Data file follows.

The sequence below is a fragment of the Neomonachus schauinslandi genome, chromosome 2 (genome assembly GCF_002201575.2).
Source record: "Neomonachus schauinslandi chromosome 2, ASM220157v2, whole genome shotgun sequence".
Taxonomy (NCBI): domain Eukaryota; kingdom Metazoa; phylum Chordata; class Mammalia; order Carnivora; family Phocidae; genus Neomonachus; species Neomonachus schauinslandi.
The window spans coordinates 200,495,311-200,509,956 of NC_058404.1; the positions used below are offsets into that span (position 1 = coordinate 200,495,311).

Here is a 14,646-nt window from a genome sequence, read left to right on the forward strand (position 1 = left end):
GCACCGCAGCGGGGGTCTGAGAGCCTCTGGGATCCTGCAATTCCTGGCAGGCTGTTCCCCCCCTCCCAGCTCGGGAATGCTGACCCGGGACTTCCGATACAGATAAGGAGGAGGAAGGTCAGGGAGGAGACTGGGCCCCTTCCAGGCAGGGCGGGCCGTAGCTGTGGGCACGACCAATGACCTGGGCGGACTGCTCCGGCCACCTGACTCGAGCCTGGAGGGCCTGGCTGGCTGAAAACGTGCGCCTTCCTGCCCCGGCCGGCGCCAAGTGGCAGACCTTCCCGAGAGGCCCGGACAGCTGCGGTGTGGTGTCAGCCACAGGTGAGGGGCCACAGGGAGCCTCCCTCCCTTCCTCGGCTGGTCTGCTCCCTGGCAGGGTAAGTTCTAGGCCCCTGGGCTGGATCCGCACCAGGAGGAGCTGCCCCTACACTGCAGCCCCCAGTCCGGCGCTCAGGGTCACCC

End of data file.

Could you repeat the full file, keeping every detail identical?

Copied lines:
The sequence below is a fragment of the Neomonachus schauinslandi genome, chromosome 2 (genome assembly GCF_002201575.2).
Source record: "Neomonachus schauinslandi chromosome 2, ASM220157v2, whole genome shotgun sequence".
Taxonomy (NCBI): domain Eukaryota; kingdom Metazoa; phylum Chordata; class Mammalia; order Carnivora; family Phocidae; genus Neomonachus; species Neomonachus schauinslandi.
The window spans coordinates 200,495,311-200,509,956 of NC_058404.1; the positions used below are offsets into that span (position 1 = coordinate 200,495,311).

Here is a 14,646-nt window from a genome sequence, read left to right on the forward strand (position 1 = left end):
GCACCGCAGCGGGGGTCTGAGAGCCTCTGGGATCCTGCAATTCCTGGCAGGCTGTTCCCCCCCTCCCAGCTCGGGAATGCTGACCCGGGACTTCCGATACAGATAAGGAGGAGGAAGGTCAGGGAGGAGACTGGGCCCCTTCCAGGCAGGGCGGGCCGTAGCTGTGGGCACGACCAATGACCTGGGCGGACTGCTCCGGCCACCTGACTCGAGCCTGGAGGGCCTGGCTGGCTGAAAACGTGCGCCTTCCTGCCCCGGCCGGCGCCAAGTGGCAGACCTTCCCGAGAGGCCCGGACAGCTGCGGTGTGGTGTCAGCCACAGGTGAGGGGCCACAGGGAGCCTCCCTCCCTTCCTCGGCTGGTCTGCTCCCTGGCAGGGTAAGTTCTAGGCCCCTGGGCTGGATCCGCACCAGGAGGAGCTGCCCCTACACTGCAGCCCCCAGTCCGGCGCTCAGGGTCACCC